On the freeway it becomes a game to go just that much faster than the traffic around you. You pass everything at will simply because you can. You start looking for every gap and changing lanes just because it's fun. The next thing you know you've become that jackass on a motorcycle everyone hates. Note to prospective buyers: get adept with the mode button, when you see blue lights - clear all readouts.

As far as comfort goes, while I wouldn't say I 'fit' on the Aprilia, the placement of the pegs and the reach to the bars is relaxed for a sportbike. The seat is a sportbike seat so what do you expect? On the road, the suspension seemed pretty good but it is set up stiff for the track. Others may find it a rough ride given the current conditions of our roads.

One thing the stock exhaust offers is a valve that remains closed while in neutral, so on start-up the bike is not all that loud. Once shifted to first gear, the exhaust valve opens and wonderful unique music reverberates off surrounding structures. It doesn't seem very loud on the track and is not all that disturbing when just riding along but if you open it up in a tunnel, it'll make you feel like the herald for the coming apocalypse.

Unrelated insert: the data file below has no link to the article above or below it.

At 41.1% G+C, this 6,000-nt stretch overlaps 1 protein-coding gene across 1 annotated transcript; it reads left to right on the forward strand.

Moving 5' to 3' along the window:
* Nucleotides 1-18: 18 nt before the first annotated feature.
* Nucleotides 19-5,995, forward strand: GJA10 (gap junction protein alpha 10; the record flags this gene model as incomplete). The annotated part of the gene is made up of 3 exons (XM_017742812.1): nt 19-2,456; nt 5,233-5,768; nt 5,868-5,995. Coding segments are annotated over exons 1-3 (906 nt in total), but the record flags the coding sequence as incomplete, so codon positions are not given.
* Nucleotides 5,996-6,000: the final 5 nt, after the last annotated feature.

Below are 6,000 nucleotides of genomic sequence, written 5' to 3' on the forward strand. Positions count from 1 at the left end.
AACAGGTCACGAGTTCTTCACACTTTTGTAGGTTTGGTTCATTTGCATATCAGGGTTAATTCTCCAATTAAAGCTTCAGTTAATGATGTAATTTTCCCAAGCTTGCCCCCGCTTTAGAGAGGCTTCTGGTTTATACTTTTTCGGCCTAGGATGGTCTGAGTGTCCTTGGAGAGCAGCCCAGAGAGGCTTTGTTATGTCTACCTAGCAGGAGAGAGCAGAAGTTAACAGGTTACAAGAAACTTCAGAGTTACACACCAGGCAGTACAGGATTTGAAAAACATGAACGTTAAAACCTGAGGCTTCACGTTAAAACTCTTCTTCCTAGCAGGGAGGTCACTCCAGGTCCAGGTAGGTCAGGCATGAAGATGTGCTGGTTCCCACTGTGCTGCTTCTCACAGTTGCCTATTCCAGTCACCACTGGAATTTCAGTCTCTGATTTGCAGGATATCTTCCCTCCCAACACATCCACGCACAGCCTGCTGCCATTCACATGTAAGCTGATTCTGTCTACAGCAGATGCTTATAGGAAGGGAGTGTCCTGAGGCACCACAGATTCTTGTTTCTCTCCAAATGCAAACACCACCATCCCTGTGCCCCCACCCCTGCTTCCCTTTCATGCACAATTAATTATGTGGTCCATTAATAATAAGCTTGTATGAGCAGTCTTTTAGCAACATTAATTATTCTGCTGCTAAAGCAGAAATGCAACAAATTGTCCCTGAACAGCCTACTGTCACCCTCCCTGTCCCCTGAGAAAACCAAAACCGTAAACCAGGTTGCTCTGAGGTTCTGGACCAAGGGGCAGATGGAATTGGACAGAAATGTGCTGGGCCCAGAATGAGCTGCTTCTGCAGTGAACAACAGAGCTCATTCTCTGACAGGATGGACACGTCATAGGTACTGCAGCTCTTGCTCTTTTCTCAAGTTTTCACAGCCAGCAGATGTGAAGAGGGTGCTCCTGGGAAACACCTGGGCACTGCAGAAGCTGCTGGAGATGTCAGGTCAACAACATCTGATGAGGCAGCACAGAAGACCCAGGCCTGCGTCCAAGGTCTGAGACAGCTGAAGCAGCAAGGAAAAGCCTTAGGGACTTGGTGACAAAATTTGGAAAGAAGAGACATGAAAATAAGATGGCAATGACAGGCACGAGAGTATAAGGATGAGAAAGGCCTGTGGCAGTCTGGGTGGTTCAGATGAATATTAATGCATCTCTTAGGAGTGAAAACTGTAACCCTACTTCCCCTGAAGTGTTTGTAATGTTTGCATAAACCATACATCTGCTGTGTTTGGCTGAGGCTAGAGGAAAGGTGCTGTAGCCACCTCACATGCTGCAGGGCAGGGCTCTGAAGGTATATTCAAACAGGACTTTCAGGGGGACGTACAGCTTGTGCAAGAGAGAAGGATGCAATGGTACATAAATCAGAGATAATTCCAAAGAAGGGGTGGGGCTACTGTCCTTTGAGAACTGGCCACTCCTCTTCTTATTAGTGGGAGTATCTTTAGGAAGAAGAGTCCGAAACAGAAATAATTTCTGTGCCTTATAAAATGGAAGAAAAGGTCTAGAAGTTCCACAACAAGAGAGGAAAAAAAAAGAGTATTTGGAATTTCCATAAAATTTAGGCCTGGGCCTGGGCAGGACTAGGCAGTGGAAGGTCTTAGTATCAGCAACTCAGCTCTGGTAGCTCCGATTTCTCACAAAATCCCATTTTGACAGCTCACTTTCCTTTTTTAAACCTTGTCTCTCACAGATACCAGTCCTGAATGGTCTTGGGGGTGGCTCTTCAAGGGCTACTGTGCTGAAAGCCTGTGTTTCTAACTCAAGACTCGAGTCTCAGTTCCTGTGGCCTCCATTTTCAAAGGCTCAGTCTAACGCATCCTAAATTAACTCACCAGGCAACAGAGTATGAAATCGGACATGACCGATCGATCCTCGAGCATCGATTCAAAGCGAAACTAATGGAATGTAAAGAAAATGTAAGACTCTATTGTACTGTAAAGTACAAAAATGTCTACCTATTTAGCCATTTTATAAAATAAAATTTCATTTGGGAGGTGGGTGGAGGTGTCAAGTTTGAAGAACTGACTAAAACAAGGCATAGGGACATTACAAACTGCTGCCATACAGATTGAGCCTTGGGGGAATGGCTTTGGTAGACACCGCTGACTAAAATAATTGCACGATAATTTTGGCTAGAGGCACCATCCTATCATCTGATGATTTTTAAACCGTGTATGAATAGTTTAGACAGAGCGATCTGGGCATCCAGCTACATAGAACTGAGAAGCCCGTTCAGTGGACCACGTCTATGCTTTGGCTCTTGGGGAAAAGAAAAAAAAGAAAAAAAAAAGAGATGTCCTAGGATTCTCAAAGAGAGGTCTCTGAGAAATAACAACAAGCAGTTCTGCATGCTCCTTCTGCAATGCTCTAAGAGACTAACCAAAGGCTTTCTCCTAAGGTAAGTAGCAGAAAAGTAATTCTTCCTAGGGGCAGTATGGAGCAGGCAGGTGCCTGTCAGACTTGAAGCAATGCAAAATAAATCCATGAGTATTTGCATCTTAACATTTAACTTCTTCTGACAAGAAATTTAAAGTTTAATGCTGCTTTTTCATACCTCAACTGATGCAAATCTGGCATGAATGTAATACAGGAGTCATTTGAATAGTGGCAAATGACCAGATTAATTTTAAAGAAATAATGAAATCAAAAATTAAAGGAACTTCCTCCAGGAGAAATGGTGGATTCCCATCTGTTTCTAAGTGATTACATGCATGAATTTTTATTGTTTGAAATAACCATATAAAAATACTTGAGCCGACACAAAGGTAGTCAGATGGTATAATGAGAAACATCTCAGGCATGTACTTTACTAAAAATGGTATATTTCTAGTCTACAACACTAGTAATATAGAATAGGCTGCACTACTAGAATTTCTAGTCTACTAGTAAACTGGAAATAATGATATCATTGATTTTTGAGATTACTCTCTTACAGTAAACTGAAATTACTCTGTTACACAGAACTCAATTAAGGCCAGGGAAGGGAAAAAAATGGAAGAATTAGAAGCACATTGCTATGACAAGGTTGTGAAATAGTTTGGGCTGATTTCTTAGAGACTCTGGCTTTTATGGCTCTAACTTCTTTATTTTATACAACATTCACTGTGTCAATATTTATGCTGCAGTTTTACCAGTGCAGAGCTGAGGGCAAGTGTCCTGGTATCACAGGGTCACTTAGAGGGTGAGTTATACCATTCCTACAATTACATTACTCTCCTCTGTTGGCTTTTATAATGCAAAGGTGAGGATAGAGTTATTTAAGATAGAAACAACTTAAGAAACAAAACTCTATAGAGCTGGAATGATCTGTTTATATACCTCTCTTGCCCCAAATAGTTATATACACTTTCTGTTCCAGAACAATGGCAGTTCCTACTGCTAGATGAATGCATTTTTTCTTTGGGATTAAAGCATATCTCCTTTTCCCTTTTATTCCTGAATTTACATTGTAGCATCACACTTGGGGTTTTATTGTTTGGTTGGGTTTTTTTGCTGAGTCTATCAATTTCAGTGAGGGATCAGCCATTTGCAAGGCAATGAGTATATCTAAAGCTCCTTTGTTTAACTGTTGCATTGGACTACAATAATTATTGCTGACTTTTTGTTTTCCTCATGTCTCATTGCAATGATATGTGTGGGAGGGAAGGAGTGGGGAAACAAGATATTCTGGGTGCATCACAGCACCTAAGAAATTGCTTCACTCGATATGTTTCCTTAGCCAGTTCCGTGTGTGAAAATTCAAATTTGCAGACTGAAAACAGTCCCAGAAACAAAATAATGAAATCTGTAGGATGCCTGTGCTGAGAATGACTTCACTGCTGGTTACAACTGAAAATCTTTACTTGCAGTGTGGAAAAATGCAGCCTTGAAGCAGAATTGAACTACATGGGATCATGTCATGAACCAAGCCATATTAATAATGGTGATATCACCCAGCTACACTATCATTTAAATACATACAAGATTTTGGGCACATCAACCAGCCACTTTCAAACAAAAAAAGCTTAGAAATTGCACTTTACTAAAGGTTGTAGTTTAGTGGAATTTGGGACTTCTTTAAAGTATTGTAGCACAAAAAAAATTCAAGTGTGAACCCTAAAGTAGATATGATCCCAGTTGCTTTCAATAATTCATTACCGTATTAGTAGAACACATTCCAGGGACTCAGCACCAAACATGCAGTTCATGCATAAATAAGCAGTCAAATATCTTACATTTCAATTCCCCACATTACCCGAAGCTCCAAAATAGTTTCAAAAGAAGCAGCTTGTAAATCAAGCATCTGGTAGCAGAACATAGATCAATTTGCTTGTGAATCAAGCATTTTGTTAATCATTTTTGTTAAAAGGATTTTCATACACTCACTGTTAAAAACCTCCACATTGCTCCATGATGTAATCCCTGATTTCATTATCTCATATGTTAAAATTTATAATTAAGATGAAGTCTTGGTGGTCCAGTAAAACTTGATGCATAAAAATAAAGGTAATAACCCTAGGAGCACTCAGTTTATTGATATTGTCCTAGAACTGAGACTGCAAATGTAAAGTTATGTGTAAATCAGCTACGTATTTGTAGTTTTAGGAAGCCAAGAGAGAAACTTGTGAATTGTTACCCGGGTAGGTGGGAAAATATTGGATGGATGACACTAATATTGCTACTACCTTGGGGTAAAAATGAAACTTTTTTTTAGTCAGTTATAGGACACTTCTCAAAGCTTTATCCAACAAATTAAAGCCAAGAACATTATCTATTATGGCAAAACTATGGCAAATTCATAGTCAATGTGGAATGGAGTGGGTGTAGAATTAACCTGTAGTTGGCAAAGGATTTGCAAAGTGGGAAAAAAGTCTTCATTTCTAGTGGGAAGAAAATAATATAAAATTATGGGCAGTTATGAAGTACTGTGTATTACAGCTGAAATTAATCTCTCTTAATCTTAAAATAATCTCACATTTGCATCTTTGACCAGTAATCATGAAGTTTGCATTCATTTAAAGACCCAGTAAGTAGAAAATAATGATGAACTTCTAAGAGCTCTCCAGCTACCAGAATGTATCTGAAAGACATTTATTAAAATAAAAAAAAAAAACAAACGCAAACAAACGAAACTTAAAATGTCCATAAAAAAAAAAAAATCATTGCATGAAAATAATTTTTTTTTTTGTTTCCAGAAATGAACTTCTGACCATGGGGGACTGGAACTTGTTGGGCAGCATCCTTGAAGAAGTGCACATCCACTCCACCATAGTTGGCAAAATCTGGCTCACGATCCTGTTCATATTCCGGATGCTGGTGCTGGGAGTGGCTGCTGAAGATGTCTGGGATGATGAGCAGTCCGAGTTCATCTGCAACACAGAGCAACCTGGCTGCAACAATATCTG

In traffic the bike gives off a lot of heat contributing to that 'need' to ride faster. The radiator fan simply pushes more hot air at the rider. Overall though it's surprisingly stable and civilized at low speeds.

Aprilia's RSV4 R is not a sport touring motorcycle and gets uncomfortable after a couple hundred miles. There is nowhere to stow anything no matter how small. If you ride with a passenger that's just plain mean. It's a great track day bike and an argument could be made that's the true purpose of a road-going sportbike. If you're in the market for a motorcycle that'll deliver pure riding pleasure, you owe it to yourself to test ride one. Although I doubt Dave is giving away free track days.

Thanks to everyone involved in my misadventures, especially the staff at Moto-I. Hope to do it again soon.

Pete Chartrand is a Motorcycle Safety instructor living in Seattle and teaching various classes for several schools. When not teaching, his head is probably in a book.